- Research on active investment managers has identified persistency in both overperformance and underperformance.
- This analytical approach can be used for help in the task of selecting managers.
- We test performance of multi-asset managers over 25 years to identify helpful criteria for manager selection.
While that information is helpful in building a case for why investors should consider multi-asset funds in broader portfolio allocations, it masks the performance discrepancy between the winners and losers. Additionally, it does not directly answer what types of characteristics an investor should look for when selecting a multi-asset fund, and how it may improve one’s chances of selecting the right manager. To begin to answer these questions, we chose to test whether there is any persistency to alpha generation on a forward-looking basis, following a similar process outlined by Harlow and Brown 2006.5
A method for discerning predictability
While studies have looked at several fund characteristics, our analysis focused on using past alpha as a predictor for future alpha. To better mimic the options an investor would have had historically, we only used the oldest surviving share class for each unique fund. Using the trailing five-year alpha from Putnam’s recent study as the independent (predictor) variable, we then compared that with a new alpha term, based on a one-year regression on a forward-looking basis. For example, trailing five-year alpha ending December 1990 would be compared with a new one-year alpha calculated using data from January through December 1991. Using a time series that starts at the end of December 1990, funds were sorted into quintiles and compared with the one-year forward alpha. Quintile 1 refers to the 20% of funds with the highest past alpha, while quintile 5 refers to the lowest 20% of funds. The portfolio formation process was repeated on a monthly basis through December 2016, while one-year forward alpha was also calculated in a similar manner though December 2017. Chart 1 plots the average one-year forward annualized alpha based on starting quintile, revealing a monotonic relationship. These results are consistent with other studies and would indicate that there is some performance persistency of alpha, both positive and negative, up to at least one year.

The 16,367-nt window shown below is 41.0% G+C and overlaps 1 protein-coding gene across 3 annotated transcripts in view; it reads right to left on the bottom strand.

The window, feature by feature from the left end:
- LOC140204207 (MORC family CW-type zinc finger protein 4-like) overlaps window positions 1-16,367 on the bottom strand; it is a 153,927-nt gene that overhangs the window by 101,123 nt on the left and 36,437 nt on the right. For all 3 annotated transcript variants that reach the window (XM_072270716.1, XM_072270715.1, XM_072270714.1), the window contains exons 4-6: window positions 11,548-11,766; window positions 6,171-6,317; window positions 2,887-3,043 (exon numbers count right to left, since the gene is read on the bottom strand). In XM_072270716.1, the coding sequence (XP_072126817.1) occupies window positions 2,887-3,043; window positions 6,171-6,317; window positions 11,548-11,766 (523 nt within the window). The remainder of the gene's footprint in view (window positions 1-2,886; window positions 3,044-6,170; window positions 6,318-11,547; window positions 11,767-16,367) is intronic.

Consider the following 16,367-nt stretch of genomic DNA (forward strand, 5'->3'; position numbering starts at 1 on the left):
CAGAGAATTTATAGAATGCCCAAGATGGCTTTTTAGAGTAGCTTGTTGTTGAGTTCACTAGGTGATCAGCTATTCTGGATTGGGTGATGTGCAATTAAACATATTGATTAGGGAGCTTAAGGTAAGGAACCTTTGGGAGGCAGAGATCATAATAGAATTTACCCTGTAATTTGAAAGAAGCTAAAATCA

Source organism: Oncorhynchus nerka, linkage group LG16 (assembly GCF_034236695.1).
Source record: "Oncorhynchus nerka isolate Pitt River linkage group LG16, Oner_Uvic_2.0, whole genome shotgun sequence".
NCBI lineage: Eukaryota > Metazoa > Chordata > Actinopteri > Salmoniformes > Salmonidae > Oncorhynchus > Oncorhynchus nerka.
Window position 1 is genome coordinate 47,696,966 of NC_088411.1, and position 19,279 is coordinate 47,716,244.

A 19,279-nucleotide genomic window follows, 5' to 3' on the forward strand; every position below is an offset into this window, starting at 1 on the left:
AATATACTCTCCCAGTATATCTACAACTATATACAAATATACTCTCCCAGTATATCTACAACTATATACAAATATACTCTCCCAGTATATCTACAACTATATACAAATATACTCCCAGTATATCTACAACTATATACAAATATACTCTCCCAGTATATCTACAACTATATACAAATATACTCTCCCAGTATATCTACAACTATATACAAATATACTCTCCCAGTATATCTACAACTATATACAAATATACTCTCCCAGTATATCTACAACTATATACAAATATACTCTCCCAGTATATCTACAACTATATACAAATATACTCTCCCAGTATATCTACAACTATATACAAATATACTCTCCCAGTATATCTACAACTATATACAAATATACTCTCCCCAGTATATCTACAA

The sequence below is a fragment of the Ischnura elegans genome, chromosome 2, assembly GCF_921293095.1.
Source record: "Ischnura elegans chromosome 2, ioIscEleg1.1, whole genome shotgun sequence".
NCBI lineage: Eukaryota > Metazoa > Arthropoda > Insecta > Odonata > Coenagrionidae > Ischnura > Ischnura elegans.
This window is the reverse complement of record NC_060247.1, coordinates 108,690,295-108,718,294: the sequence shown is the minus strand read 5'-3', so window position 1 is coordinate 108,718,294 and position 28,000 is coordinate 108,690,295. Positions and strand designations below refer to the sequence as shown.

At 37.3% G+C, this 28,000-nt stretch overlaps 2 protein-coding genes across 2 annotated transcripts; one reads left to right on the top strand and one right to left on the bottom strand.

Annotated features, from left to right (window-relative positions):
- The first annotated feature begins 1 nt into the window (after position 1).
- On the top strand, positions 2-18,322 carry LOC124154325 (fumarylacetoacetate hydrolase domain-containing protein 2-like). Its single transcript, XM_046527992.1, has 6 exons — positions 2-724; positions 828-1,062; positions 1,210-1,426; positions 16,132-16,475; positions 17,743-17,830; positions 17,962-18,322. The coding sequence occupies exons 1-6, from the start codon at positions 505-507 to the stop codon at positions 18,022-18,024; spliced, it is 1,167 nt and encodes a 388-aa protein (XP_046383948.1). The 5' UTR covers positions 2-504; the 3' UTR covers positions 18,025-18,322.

Applying results to an investment strategy
Given these results, it’s logical to consider establishing an investment strategy that ranks multi-asset funds based on past alpha generation. A simple strategy that consistently bought the funds ranked in the top 20% based on past alpha, and held those funds for one year, would have been expected to deliver 1.4% of annualized alpha. Additionally, that strategy would have produced positive alpha 65% of the time. Though there are practical limitations to implementing this exact strategy, as investors are confronted with challenges such as a fund being closed for investment, it is worth noting that implementing a strategy based on the top quintile is not a severe restriction given the number of unique multi-asset funds. Chart 2 shows the number of funds that ranked in the top quintile, starting in December 1990 and running through the end of 2016. At the end of 1990, an investor would have had the ability to choose from 10 funds that ranked in the top quintile, while at the end of 2016, that number was 107.
Considering alpha in manager selection
Selecting a fund manager is a daunting challenge because there is no way to know which managers may perform best and there are many considerations besides performance. One somewhat obvious objective is to select a manager that will provide positive value, or alpha. It is by no means the only factor an investor should rely on, but as it pertains to multi-asset funds, the results of this analysis suggest that investors would be well served incorporating past alpha generation when screening the universe of available investment options.